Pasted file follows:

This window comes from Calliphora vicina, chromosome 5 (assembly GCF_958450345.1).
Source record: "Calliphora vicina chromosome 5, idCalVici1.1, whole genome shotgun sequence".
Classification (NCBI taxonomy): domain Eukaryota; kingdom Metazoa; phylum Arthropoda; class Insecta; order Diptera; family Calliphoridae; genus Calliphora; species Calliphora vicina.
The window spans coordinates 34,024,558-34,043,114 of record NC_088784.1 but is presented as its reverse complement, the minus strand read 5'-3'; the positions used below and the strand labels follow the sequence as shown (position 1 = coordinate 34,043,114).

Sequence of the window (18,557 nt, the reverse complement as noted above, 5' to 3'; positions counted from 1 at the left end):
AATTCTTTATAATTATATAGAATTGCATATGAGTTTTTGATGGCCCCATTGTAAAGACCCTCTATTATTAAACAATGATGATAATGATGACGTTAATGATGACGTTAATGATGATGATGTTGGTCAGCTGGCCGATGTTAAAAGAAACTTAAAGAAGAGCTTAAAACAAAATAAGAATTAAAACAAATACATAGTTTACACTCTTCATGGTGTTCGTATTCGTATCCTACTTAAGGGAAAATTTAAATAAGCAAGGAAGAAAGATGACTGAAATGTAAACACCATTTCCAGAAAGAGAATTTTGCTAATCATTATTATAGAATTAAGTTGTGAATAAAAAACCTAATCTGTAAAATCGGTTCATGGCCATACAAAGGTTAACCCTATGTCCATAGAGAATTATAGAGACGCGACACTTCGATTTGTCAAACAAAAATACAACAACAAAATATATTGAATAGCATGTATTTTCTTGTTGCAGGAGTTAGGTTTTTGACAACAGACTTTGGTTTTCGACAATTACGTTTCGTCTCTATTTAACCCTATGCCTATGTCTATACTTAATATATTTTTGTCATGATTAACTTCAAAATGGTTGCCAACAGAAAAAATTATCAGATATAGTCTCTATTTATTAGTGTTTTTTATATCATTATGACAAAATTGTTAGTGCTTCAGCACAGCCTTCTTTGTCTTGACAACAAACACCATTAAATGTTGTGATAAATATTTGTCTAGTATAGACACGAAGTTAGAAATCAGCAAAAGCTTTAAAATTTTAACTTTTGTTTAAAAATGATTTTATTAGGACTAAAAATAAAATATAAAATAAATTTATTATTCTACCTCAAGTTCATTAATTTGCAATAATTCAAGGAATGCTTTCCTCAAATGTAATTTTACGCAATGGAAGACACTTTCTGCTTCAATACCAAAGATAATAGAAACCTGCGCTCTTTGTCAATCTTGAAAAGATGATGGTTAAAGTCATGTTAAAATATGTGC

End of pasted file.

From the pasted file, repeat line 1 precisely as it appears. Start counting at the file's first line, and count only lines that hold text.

This window comes from Calliphora vicina, chromosome 5 (assembly GCF_958450345.1).